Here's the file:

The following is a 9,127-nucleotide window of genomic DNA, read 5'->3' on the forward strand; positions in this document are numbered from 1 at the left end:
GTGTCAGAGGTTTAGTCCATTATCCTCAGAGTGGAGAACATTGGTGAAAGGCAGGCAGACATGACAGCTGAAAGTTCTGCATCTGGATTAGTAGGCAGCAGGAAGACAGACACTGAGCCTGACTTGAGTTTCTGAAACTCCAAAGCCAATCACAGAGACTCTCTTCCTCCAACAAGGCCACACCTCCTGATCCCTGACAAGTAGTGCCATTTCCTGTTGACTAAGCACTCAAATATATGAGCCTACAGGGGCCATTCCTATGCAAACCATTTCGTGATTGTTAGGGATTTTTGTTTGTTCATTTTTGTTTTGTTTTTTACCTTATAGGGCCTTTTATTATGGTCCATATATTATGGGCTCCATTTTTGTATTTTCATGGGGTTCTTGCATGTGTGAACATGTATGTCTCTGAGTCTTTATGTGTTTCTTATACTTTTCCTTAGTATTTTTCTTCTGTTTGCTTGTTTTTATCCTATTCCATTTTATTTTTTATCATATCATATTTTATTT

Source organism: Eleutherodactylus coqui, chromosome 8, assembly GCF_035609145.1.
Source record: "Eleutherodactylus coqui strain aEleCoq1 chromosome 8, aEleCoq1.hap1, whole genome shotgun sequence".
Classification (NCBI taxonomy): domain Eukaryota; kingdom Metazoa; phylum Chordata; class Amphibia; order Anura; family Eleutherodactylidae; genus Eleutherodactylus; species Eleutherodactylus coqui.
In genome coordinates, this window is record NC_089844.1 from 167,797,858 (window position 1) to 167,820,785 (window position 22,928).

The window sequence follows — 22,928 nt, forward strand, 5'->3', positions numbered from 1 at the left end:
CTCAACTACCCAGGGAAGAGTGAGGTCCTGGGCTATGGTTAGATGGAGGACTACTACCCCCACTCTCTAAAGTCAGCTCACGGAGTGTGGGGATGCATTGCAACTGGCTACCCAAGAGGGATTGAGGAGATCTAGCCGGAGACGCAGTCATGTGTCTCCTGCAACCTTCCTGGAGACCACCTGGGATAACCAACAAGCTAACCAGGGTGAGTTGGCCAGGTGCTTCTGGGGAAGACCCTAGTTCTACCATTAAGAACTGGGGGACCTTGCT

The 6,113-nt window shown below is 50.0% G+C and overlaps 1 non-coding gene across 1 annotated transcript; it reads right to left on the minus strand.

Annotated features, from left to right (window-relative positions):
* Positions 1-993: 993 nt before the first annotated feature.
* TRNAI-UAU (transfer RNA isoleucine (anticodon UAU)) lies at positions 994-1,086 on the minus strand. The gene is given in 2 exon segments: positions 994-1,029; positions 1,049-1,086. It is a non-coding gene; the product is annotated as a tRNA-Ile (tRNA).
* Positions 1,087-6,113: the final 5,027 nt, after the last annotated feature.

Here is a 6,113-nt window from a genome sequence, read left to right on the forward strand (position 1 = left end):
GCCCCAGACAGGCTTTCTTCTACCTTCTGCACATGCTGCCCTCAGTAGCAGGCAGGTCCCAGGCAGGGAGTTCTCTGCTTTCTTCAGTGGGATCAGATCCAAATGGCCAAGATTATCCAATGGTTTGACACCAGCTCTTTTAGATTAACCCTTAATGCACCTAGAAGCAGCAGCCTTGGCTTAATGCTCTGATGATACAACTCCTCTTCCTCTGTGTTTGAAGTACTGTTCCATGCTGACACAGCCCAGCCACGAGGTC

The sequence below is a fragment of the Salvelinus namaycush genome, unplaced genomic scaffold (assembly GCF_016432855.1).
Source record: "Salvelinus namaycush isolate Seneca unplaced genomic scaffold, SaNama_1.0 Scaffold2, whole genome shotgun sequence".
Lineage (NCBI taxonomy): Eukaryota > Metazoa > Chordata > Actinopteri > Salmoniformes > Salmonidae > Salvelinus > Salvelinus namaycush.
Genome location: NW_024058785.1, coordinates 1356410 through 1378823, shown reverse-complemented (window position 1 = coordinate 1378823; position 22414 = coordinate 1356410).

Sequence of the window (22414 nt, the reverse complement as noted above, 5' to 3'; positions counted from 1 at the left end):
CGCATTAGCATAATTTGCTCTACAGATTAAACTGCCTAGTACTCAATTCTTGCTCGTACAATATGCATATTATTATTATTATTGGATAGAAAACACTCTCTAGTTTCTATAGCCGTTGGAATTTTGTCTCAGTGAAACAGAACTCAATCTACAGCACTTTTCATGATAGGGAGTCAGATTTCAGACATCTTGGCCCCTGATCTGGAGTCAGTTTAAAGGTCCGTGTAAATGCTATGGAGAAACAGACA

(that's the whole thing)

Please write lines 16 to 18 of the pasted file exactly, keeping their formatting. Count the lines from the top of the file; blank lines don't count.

The sequence below is a fragment of the Salvelinus namaycush genome, unplaced genomic scaffold (assembly GCF_016432855.1).
Source record: "Salvelinus namaycush isolate Seneca unplaced genomic scaffold, SaNama_1.0 Scaffold2, whole genome shotgun sequence".
Lineage (NCBI taxonomy): Eukaryota > Metazoa > Chordata > Actinopteri > Salmoniformes > Salmonidae > Salvelinus > Salvelinus namaycush.